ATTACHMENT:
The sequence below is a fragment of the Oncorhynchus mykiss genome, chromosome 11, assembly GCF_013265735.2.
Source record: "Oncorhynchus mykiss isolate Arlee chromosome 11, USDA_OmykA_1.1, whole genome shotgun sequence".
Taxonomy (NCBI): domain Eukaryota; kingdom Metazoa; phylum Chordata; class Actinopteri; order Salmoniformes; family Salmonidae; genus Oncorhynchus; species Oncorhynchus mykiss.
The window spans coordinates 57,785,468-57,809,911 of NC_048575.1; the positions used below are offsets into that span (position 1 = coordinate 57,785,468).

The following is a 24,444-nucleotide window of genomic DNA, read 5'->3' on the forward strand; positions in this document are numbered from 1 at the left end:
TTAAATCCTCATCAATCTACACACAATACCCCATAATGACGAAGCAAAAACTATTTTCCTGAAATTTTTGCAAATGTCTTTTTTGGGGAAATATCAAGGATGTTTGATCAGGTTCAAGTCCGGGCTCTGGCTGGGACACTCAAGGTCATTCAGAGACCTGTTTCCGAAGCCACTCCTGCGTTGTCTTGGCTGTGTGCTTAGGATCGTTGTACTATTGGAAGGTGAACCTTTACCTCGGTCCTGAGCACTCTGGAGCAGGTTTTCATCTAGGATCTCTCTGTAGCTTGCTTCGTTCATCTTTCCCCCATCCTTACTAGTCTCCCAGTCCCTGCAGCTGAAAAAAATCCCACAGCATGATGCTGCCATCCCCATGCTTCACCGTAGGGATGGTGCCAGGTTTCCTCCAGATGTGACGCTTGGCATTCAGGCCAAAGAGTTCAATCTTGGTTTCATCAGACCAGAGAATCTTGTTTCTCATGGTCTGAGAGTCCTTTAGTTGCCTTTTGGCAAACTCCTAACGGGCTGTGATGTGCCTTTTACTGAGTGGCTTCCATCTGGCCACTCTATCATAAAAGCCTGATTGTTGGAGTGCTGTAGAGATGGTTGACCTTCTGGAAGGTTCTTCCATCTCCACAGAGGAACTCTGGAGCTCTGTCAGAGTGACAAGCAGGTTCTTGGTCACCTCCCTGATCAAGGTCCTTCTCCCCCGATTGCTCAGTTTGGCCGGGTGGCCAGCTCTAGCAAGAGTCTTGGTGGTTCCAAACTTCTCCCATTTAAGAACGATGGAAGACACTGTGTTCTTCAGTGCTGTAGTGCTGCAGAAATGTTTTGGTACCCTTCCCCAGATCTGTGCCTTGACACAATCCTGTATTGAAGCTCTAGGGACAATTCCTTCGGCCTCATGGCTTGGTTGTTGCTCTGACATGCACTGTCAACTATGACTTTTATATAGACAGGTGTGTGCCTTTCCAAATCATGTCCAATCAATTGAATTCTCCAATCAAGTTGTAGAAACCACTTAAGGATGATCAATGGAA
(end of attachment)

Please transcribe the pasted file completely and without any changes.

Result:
The sequence below is a fragment of the Oncorhynchus mykiss genome, chromosome 11, assembly GCF_013265735.2.
Source record: "Oncorhynchus mykiss isolate Arlee chromosome 11, USDA_OmykA_1.1, whole genome shotgun sequence".
Taxonomy (NCBI): domain Eukaryota; kingdom Metazoa; phylum Chordata; class Actinopteri; order Salmoniformes; family Salmonidae; genus Oncorhynchus; species Oncorhynchus mykiss.
The window spans coordinates 57,785,468-57,809,911 of NC_048575.1; the positions used below are offsets into that span (position 1 = coordinate 57,785,468).

The following is a 24,444-nucleotide window of genomic DNA, read 5'->3' on the forward strand; positions in this document are numbered from 1 at the left end:
TTAAATCCTCATCAATCTACACACAATACCCCATAATGACGAAGCAAAAACTATTTTCCTGAAATTTTTGCAAATGTCTTTTTTGGGGAAATATCAAGGATGTTTGATCAGGTTCAAGTCCGGGCTCTGGCTGGGACACTCAAGGTCATTCAGAGACCTGTTTCCGAAGCCACTCCTGCGTTGTCTTGGCTGTGTGCTTAGGATCGTTGTACTATTGGAAGGTGAACCTTTACCTCGGTCCTGAGCACTCTGGAGCAGGTTTTCATCTAGGATCTCTCTGTAGCTTGCTTCGTTCATCTTTCCCCCATCCTTACTAGTCTCCCAGTCCCTGCAGCTGAAAAAAATCCCACAGCATGATGCTGCCATCCCCATGCTTCACCGTAGGGATGGTGCCAGGTTTCCTCCAGATGTGACGCTTGGCATTCAGGCCAAAGAGTTCAATCTTGGTTTCATCAGACCAGAGAATCTTGTTTCTCATGGTCTGAGAGTCCTTTAGTTGCCTTTTGGCAAACTCCTAACGGGCTGTGATGTGCCTTTTACTGAGTGGCTTCCATCTGGCCACTCTATCATAAAAGCCTGATTGTTGGAGTGCTGTAGAGATGGTTGACCTTCTGGAAGGTTCTTCCATCTCCACAGAGGAACTCTGGAGCTCTGTCAGAGTGACAAGCAGGTTCTTGGTCACCTCCCTGATCAAGGTCCTTCTCCCCCGATTGCTCAGTTTGGCCGGGTGGCCAGCTCTAGCAAGAGTCTTGGTGGTTCCAAACTTCTCCCATTTAAGAACGATGGAAGACACTGTGTTCTTCAGTGCTGTAGTGCTGCAGAAATGTTTTGGTACCCTTCCCCAGATCTGTGCCTTGACACAATCCTGTATTGAAGCTCTAGGGACAATTCCTTCGGCCTCATGGCTTGGTTGTTGCTCTGACATGCACTGTCAACTATGACTTTTATATAGACAGGTGTGTGCCTTTCCAAATCATGTCCAATCAATTGAATTCTCCAATCAAGTTGTAGAAACCACTTAAGGATGATCAATGGAA